He played the sleazy Baron de Varville opposite Greta Garbo in Camille (1936). Another early triumph was his portrayal of Cecil in The Private Lives of Elizabeth and Essex (1939). He also played the treacherous Lord Wolfingham (no relation to Francis Walsingham) in The Sea Hawk (1940), fighting Errol Flynn in what is often considered one of the most spectacular sword fighting duels ever filmed.[1] When Michael Curtiz cast him in this film, Henry Daniell initially refused because he couldn't fence. Curtiz accomplished the climactic duel through the use of shadows and over-shoulder shots, with a double fencing Flynn with ingenious inter-cutting of their faces.

Towards the end of the Second World War, he appeared in one of his most memorable film roles, as the cruel Henry Brocklehurst in Jane Eyre (1944), opposite Joan Fontaine who played Eyre. That same year he appeared in The Suspect as Charles Laughton's black-mailing next-door neighbour. In the 1950s and 1960s, he did much television, and also appeared as the malevolent Dr. Emil Zurich in Edward L. Cahn's The Four Skulls of Jonathan Drake (1959), and in an episode of Maverick, "Pappy" opposite James Garner the same year. An absolute professional, he was always on the set when needed, and impatient when delays in filming took place. Much in demand for his dry, sardonic delivery, Daniell moved easily from big-budget films, such as (uncredited) Mutiny on the Bounty (1962), to television without difficulty. In 1957, Daniell appeared as King Charles II of England in the NBC anthology series The Joseph Cotten Show in the episode "The Trial of Colonel Blood", with Michael Wilding in the title role. In the same year he played second chair to Charles Laughton's lead counsel in Witness for the Prosecution (1957).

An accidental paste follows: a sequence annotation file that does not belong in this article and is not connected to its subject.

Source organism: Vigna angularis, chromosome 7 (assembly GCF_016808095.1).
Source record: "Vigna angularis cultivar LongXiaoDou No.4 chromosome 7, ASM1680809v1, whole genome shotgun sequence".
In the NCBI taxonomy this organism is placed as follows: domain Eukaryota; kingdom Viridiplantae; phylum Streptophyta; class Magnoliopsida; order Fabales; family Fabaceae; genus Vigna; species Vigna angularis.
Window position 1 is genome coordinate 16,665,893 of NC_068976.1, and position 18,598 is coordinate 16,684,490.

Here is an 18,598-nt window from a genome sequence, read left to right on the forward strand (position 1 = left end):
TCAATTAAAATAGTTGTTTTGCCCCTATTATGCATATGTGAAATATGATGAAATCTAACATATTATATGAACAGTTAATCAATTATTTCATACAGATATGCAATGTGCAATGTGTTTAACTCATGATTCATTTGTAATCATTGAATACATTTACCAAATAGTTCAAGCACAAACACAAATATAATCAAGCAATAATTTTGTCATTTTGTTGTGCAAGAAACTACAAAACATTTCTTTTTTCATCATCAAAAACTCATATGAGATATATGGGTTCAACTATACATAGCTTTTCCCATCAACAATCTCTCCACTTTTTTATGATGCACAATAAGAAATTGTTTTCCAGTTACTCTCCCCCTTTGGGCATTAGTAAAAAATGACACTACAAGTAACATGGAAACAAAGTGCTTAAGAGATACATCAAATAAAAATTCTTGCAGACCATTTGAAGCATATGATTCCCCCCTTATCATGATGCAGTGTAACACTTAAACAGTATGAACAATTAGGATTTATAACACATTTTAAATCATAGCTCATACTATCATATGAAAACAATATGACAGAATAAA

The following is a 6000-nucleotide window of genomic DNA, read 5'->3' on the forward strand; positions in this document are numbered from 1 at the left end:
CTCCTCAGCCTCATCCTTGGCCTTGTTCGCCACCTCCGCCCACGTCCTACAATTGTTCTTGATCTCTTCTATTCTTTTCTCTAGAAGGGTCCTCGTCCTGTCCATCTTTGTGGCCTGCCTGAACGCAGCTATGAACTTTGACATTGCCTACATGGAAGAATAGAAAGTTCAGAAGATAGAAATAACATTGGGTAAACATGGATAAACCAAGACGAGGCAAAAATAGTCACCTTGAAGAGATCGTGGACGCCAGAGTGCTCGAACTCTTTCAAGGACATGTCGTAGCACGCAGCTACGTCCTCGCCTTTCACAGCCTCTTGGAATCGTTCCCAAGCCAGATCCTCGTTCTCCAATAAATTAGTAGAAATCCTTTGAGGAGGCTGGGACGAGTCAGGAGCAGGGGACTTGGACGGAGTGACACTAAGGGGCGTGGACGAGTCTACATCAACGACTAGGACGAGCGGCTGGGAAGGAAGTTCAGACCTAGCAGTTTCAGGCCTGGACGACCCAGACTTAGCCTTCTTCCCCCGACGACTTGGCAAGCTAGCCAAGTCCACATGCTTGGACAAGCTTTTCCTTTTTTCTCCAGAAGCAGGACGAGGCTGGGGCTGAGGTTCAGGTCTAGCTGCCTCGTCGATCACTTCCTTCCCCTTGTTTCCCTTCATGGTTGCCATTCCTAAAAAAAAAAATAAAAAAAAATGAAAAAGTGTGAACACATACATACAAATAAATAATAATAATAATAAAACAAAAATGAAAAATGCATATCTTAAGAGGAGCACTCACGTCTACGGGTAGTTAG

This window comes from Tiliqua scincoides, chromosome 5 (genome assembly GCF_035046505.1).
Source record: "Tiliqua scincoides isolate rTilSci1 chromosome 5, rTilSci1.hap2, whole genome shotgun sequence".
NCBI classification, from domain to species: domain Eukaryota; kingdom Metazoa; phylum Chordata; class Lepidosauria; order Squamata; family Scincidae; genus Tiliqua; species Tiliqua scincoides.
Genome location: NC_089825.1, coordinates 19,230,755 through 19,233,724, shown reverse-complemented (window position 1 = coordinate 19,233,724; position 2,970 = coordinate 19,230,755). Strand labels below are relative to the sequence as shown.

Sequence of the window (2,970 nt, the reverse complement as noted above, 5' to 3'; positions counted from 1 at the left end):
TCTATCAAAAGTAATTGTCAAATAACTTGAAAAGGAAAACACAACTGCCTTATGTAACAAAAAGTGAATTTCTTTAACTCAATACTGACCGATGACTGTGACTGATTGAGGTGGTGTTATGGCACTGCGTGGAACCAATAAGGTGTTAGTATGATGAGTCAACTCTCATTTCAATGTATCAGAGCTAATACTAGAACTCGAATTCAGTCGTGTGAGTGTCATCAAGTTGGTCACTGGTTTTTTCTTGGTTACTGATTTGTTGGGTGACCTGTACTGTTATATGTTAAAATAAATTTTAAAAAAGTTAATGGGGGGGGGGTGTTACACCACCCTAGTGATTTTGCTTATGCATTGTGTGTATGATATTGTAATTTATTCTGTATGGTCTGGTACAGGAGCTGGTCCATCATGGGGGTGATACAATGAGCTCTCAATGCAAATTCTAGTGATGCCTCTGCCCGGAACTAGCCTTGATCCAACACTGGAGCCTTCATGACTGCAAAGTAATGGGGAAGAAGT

He performed in several episodes of Boris Karloff's TV series Thriller.

His last role was a small uncredited appearance as the British Ambassador in the 1964 film My Fair Lady directed by his old friend George Cukor. The scene in which he appears takes place at the embassy ball. He is seen as Eliza arrives and when introduced to her shakes her hand and says "Miss Doolittle." Later, Daniell presents Eliza to the Queen of Transylvania with the one line, "Miss Doolittle, ma'am." In the commentary on the DVD, at the moment he appears on-screen in the role, it is mentioned that the day he shot the scene was "his last day on earth", as he died from a heart attack that very evening on the set of My Fair Lady on 31 October 1963 in Santa Monica, California.

Personal life

He married Ann Knox, and in the years following the Second World War lived in Los Angeles, California.

He and Ann were involved in a Hollywood sex scandal in the late 1930s.[citation needed] Visiting author P.G. Wodehouse wrote to his stepdaughter Leonora about the couple:

Apparently they go down to Los Angeles and either (a) indulge in or (b) witness orgies – probably both … there’s something pleasantly domestic about a husband and wife sitting side by side with their eyes glued to peepholes, watching the baser elements whoop it up. And what I want to know is – where are these orgies? I feel I’ve been missing something.[2]



  • Who's Who in the Theatre, edited by John Parker, tenth edition, revised, London, 1947, pp. 477–478


  1. "The Adventures of Robin Hood (1938)", TCM
  2. P. G. Wodehouse: A Life by Robert McCrum (New York: W. W. Norton, 2004) p.242 ISBN 978-0-393-05159-9

External links